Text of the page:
Martin works at the Seabrook Nuclear Power Plant and he's the chief taster. "He eats everything," said his mother. Kevin, 17 a senior at Winnacunnet High School, helps his father and Suzanne with food preparation. Timothy, 15, a sophomore at WHS, does the dishes. Michael is a senior at UNH, majoring in business.
Then there is cousin Martha, who works for a doctor in Portsmouth, but helps out at The Eatery, along with the Harringtons' neighbors. Since they've added a continental breakfast and weekend light suppers, they use a lot of helpers.
Suzanne says the family has a good time together and it surely seems that way.
PAUL'S RYE BREAD
WITH WHOLE WHEAT:
12 ounces or approximately 3 cups rye flour.
2 ounces or approximately ½ cup wheat flour.
14 ounces or approximately 3½ cups white flour.
1 pound, 1 ounce or 2 cups water.
40 grams (2 packages) yeast.
20 grams (½ T.) salt.
20 grams (½ T.) sugar.
20 grams (½ T.) shortening.
This recipe makes two loaves (three pounds).
The rye and wheat flours are stone ground and the white is a high gluten flour.
Proof the yeast with a pinch of sugar in ½ cup water at 90 degrees Fahrenheit (warm on wrist). Add salt, sugar and shortening with 1 cup flour and mix. Add more flour slowly until the dough loses tackiness; turn onto a board and knead 15 minutes. Place in a greased bowl until doubled in bulk.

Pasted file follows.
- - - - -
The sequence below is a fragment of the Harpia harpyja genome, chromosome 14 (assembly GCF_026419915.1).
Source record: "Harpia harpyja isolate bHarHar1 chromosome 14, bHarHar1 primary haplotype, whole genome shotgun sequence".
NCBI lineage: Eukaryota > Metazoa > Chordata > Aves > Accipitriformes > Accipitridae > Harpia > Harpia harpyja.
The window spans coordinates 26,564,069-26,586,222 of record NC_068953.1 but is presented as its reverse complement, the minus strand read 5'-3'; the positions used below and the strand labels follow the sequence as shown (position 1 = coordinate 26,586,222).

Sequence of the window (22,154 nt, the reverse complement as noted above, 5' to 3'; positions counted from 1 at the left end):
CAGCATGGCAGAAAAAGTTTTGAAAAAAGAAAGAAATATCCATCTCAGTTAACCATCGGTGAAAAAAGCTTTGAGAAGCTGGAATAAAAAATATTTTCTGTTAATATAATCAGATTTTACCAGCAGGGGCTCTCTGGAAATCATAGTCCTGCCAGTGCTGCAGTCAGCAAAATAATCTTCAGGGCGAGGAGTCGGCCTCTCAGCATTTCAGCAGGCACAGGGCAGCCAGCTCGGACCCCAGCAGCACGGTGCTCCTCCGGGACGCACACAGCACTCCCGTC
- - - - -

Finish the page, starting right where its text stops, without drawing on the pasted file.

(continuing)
Punch down, divide in half and roll into two pieces. Let rest for 10 minutes.
Make into two loaveas and set into well-greased bread pans; set aside, covered, until doubled in bulk. Bake at 400 degrees for 30 minutes with a bowl of water in the oven for the first 10 minutes. Bread is done when evenly brown and the bottom sounds hollow to a light tap with your index finger.
SUZANNE'S BROCCOLI AND CHEESE QUICHE:
1 nine-inch pastry shell with a fluted edge, brushed with egg white and prebaked about five minutes or until dry.
½ of a 10-ounce package chopped frozen broccoli, cooked according to directions.
1 cup bread crumbs (crushed croutons).
2 ounces American cheese.
Pinch of nutmeg.
2 T. melted butter.
Spread half the bread crumbs on the bottom of the pastry shell. Sprinkle American cheese over the crumbs. Spread broccoli over the cheese. Spread Swiss cheese over the broccoli.
Beat eggs lightly with a whisk. Add cream, milk, salt, pepper and numeg. Pour over the cheese to fluted edge.
Combine the remaining bread crumbs with melted butter and sprinkle on top. Bake at 325 degrees for 60 minutes. Makes one pie, six pieces.
SECRET HARBOR CHEESECAKE:
1½ cups graham crackers, crushed fine.
½ cup brown sugar
¼ cup butter (room temperature
1 pound cream cheese (room temperature)
1¼ cups granulated sugar
2 tsp. vanilla
1½ cups sour cream
Mix crumbs, brown sugar and butter.
Press into the bottom of a spring form pan.
Bake 10 minutes at 350 degrees.
Beat cream cheese; gradually add ¾ cup sugar. Add eggs, one at a time. Beat well after each. Add 1 teaspoon vanilla. :Pour over the crust. Bake 45 minutes at 350 degrees. Top cake with mixture of sour cream, ½ cup sugar, and 1 teaspoon vanilla. Bake five minutes. Refrigerate.